2. Encourage students to use their research in decision-making about the play. Costumes, scenery, body language of the players, etc. should reflect the information students have gathered. Encourage them to be as historically accurate as possible.
3. Let students perform their play for other classes and/or parents.
1. Prompt students to imagine what it would be like to move to a foreign country. Ask them to imagine leaving their hometown, including their friends, family, home, possessions, and familiar landmarks. Ask what they think it would be like to come to a new country where they don't know the language or the geography, and where they don't have a job. How would they feel arriving in a new life full of change and uncertainty? Some students may have had this experience; encourage them to share their perceptions.
2. Invite students to write a journal entry from the point of view of one of the characters in the class play. For help getting started, they can use prompts provided in the Journal Writing Prompt Questions handout located within the Resource Carousel. Alternatively, students can use these questions for family oral interviews (discussed below) and write the journal entry from the point of view of a family member who has shared this experience.
Assess student performance using the following rubrics available within the Resource Carousel:
Extending the Learning
1. Encourage students use the (Note that U.S. citizens also traveled through Ellis Island, so students whose family has been in the U.S. since before 1820 may also find ancestors in that database.) This will be most successful for people with less common names and more information about their ancestors – try the search first to see how it works. Have students conduct oral interviews of family members to learn more about their heritage, and to speed up their searches in the Ellis Island database. Share tips for conducting an oral interview by distributing the following handouts located within the Resource Carousel: Ellis Island Family Immigration History Center site to search for their ancestors.
2. Simulate the experience of taking a citizenship test. Tell students that all immigrants who want to become U.S. citizens must pass a citizenship test showing their knowledge of the language, history, and government of America. Give out the sample Citizenship Test (found on page 76 of Immigration: Then and Now by Karen Baicker [Scholastic Inc., 1997]) or direct students to the sample questions from the new test, and challenge your students to test their knowledge of the United States. They can work in small groups and quiz one another, since the test is given orally.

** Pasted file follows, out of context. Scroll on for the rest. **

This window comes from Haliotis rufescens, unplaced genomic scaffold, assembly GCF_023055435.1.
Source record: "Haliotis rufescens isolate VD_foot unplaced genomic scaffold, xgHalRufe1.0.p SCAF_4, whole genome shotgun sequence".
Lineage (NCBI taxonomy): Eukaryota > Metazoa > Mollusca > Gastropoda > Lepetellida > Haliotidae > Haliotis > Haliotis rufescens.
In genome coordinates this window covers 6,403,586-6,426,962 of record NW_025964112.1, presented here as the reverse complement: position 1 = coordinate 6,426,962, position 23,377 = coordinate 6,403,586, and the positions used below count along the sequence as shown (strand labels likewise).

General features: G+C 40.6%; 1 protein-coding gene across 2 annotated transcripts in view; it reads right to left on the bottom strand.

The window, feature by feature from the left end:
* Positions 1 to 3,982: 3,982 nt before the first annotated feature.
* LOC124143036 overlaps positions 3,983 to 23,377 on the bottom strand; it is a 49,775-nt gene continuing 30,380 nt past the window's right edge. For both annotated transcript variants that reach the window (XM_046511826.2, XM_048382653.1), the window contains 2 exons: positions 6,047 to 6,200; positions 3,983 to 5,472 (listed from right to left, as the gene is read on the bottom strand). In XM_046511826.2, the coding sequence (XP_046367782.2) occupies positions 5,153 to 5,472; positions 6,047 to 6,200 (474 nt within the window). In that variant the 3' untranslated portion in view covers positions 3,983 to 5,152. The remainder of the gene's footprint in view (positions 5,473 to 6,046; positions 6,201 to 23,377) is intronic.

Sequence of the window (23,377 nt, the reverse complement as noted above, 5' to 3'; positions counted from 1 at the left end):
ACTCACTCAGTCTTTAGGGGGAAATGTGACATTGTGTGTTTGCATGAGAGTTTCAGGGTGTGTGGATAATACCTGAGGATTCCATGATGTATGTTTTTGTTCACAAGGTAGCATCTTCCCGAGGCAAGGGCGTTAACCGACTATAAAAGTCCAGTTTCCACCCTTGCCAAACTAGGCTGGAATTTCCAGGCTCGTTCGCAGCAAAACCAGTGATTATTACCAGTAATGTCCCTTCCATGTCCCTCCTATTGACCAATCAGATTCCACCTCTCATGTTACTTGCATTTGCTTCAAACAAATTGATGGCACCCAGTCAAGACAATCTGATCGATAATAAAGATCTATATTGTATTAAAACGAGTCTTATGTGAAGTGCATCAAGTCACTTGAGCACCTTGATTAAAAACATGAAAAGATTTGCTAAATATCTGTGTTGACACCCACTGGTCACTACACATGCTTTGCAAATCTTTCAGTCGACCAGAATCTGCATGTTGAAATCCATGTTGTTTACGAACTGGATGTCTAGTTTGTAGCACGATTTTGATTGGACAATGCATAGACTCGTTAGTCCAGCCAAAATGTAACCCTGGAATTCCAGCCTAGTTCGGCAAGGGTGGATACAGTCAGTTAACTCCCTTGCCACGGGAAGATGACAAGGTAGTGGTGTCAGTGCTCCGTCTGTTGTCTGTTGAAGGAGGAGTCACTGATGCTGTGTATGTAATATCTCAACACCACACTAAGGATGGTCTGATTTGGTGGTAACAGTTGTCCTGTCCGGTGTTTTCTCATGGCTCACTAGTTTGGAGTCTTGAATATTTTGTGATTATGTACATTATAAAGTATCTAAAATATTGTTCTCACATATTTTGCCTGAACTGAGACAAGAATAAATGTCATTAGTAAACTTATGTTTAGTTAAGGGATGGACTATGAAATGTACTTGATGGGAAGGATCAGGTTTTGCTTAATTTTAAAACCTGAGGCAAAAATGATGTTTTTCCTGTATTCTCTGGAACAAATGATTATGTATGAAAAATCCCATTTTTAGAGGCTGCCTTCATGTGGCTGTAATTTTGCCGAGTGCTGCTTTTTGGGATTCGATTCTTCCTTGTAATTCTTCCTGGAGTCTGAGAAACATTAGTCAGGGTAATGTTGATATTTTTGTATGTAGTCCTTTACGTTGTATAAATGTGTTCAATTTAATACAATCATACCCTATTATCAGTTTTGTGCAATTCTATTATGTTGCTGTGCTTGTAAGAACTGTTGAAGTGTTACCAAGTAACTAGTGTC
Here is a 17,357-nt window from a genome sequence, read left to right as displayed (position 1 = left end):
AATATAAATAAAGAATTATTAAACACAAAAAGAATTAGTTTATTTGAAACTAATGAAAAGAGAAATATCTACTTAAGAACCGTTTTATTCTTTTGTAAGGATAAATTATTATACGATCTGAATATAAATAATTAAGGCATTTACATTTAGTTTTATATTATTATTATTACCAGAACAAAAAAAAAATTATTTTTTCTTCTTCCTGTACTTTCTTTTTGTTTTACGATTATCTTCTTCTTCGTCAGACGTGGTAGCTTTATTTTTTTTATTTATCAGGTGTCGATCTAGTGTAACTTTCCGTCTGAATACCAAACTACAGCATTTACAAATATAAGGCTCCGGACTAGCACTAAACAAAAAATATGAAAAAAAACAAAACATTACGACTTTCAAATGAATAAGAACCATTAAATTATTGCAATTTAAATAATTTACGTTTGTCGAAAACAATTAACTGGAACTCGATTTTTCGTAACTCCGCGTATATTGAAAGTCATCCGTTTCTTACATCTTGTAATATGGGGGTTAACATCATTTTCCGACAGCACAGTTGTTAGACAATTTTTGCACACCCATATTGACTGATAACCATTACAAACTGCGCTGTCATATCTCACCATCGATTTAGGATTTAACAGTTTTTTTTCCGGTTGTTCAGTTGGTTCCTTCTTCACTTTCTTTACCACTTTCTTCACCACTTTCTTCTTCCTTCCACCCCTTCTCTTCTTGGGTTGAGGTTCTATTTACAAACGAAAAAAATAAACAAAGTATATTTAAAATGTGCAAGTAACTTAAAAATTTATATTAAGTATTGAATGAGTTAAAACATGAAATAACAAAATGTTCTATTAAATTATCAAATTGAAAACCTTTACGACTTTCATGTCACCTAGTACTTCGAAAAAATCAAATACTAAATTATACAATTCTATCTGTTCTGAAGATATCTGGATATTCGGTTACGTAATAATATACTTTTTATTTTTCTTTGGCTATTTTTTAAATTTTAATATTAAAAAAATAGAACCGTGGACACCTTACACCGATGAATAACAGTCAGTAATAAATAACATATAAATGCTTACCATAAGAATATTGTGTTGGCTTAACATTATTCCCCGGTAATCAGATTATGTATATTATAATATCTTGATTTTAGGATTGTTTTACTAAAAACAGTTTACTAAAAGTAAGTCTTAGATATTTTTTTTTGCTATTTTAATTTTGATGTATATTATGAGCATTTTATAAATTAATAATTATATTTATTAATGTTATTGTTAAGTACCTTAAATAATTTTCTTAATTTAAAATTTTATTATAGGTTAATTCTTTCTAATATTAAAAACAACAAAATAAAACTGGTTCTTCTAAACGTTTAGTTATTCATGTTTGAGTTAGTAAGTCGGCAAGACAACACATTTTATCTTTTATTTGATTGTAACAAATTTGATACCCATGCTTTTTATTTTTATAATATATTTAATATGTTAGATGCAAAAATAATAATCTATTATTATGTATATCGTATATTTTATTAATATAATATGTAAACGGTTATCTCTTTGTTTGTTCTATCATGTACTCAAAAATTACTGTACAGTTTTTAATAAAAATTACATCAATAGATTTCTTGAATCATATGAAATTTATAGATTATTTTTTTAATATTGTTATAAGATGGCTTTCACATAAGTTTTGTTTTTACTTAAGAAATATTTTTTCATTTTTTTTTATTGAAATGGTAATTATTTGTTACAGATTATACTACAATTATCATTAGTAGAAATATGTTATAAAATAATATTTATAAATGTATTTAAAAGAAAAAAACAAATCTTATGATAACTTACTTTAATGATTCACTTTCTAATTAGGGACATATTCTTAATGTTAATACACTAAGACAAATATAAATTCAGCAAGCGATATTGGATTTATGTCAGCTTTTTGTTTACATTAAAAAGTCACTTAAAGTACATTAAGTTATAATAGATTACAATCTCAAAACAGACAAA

Throughout the nation, standards of learning are being revised, published and adopted. During this time of transition, ARTSEDGE will continually add connections to the Common Core, Next Generation Science standards and other standards to our existing lessons, in addition to the previous versions of the National Standards across the subject areas.
The Arts Standards used in ARTSEDGE Lessons are the 1994 voluntary national arts standards. The Arts learning standards were revised in 2014; please visit the
National Core Arts Standards ( http://nationalartsstandards.org) for more. The Kennedy Center is working on developing new lessons to connect to these standards, while maintaining the existing lesson library aligned to the Common Core, other state standards, and the 1994 National Standards for Arts Education.
Lessons connect to the National Standards for Arts Education, the Common Core Standards, and a range of other subject area standards.